Here's a hint for the Holidays. If you can't spell it, you're probably never going to get near one.

Re:The PC will Never Die. (1)

VisualPolitics (843083) | more than 9 years ago | (#11179116)

Perhaps I spend more time licking Clitorii than writing about them. Ever consider that possibility?

Re:The PC will Never Die. (0)

Anonymous Coward | more than 9 years ago | (#11179166)

Oddly enough, the plural form of clitoris is "clitorides."

And yes, I considered it. I considered it highly unlikely.

Re:The PC will Never Die. (0)

Anonymous Coward | more than 9 years ago | (#11179129)

He meant Doloris.

I truly hope (1)

lastberserker (465707) | more than 9 years ago | (#11178971)

...someone starts making Gibson's Sandbenders - this is some computer I'd love to get my hands on :-)~ (ref: "Idoru")

Future of the PC: (3, Funny)

Icarus1919 (802533) | more than 9 years ago | (#11178972)

Brain implants! Finally, a terrabyte of storage in our brains. Now I can actually pass the calculus 2 final.

Future of the PC-Mark of the ...consumer. (-1, Troll)

Anonymous Coward | more than 9 years ago | (#11178988)

"Brain implants! Finally, a terrabyte of storage in our brains. Now I can actually pass the calculus 2 final."

Will the serial number on those chips being with "666"?

Re:Future of the PC: (0)

Anonymous Coward | more than 9 years ago | (#11179018)

Calc 2?
Get a TI-89. It got me through that class because it can do row reduction ;)

Re:Future of the PC: (0)

Anonymous Coward | more than 9 years ago | (#11179284)

What kind of crazy calculus teacher lets you use a TI-89 on a test?!

Re:Future of the PC: (0)

Anonymous Coward | more than 9 years ago | (#11179371)

how do you know brains don't already hold more than a terrabyte? the problem isn't capacity, is is locating where you put it. I'm waiting for Google to come out with an implant.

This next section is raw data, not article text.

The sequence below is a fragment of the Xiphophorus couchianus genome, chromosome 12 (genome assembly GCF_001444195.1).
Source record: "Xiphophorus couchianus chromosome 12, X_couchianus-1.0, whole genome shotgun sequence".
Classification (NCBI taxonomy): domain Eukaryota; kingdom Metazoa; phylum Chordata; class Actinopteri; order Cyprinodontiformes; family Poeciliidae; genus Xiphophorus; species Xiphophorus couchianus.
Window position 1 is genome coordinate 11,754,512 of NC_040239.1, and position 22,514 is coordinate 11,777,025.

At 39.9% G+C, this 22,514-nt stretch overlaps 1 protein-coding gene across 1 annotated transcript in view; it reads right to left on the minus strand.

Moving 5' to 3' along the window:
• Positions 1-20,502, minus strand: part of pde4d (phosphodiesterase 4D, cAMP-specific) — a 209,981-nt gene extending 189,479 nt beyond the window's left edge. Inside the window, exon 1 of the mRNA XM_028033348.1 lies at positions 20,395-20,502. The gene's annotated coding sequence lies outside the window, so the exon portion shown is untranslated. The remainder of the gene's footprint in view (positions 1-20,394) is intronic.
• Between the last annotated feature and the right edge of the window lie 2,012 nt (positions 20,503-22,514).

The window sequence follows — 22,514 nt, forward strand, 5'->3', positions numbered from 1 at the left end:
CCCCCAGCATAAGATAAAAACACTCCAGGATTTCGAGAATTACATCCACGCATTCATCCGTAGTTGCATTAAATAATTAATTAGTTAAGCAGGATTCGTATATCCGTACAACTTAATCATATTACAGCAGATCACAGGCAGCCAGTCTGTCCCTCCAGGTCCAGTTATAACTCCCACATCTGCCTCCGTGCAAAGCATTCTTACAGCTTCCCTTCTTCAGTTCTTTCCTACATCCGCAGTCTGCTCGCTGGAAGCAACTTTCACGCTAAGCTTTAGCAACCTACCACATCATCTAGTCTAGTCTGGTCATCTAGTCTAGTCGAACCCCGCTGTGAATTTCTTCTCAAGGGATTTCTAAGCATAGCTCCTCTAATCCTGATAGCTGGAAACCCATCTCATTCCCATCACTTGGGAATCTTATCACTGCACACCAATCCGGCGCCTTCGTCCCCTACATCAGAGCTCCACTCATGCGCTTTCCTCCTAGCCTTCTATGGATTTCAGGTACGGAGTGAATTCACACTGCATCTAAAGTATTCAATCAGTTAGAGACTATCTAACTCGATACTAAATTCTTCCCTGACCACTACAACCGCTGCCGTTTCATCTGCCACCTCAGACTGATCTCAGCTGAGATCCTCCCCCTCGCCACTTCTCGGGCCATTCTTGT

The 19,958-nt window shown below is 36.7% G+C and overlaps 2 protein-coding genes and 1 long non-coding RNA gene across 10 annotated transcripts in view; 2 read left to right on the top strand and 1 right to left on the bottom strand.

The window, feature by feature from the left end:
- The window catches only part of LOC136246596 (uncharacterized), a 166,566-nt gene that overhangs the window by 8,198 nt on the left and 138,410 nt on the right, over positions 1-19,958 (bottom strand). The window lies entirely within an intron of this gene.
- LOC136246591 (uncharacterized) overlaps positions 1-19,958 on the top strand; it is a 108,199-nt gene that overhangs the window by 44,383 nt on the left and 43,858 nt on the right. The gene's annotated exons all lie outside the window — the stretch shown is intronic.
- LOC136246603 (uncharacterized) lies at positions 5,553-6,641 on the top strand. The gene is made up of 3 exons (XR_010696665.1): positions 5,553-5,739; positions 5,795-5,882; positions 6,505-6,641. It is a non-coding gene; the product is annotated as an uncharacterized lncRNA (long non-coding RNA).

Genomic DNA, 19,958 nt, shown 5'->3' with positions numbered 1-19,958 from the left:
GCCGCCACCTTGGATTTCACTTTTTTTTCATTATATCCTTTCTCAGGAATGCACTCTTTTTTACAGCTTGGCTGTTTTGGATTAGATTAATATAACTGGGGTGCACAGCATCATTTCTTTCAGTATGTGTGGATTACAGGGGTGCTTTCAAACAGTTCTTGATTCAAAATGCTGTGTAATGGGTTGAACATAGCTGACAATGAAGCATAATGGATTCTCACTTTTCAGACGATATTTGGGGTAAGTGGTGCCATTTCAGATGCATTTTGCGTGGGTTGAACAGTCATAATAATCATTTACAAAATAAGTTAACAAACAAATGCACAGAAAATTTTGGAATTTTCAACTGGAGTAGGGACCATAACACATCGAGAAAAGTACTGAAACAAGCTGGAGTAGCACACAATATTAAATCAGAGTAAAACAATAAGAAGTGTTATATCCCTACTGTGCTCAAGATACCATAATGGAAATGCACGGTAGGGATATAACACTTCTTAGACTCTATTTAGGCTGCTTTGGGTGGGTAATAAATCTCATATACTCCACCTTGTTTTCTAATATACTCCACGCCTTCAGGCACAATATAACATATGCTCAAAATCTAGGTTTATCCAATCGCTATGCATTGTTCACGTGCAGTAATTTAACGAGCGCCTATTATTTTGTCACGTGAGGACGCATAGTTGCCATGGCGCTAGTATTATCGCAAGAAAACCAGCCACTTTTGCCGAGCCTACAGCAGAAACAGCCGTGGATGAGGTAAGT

Rambling? (5, Insightful)

Blapto (839626) | more than 9 years ago | (#11178975)

Is it just me who finds the article to be a tad strange? Perhaps it's the mulled wine but all it does is mumble about how we have technology that stores data, and we can buy things that store lots of data. What would be interesting is an analysis of what computer businesses are actually aiming at. I mean, we can see Apple are going for the digital lifestyle (iPod photo, iTunes, AirTunes etc.) but where are we actually going in terms of technology coming to the average user? I for one think that the bottleneck has to be our internet connections. Roll on household OC 48.

Re:Rambling? (3, Interesting)

gad_zuki! (70830) | more than 9 years ago | (#11179190)

Its a futurist article, really. The whole "life TV" nonsense. Every technological advance has had its futurists and almost without exception they've been painfully wrong.

The author suggests that computers will be more intrusive, when people seem to want less intrusiveness in their lives. Instead of bigger, uglier boxes with tons of storage you'll probably see smaller quieter devices that don't take up so much desktop real-estate. Instead of an mp3 player here, a phone there, a laptop there, etc we're seeing the emergence of the easy to use PDA smartphone. Instead of people blowing their savings on a $2,000 gaming machine, we're seeing a boom in the console gaming industry. Instead of people demanding bigger brighter and higher resolution screens we're seeing a shift to thinner LCD screens for the sake of aesthetics.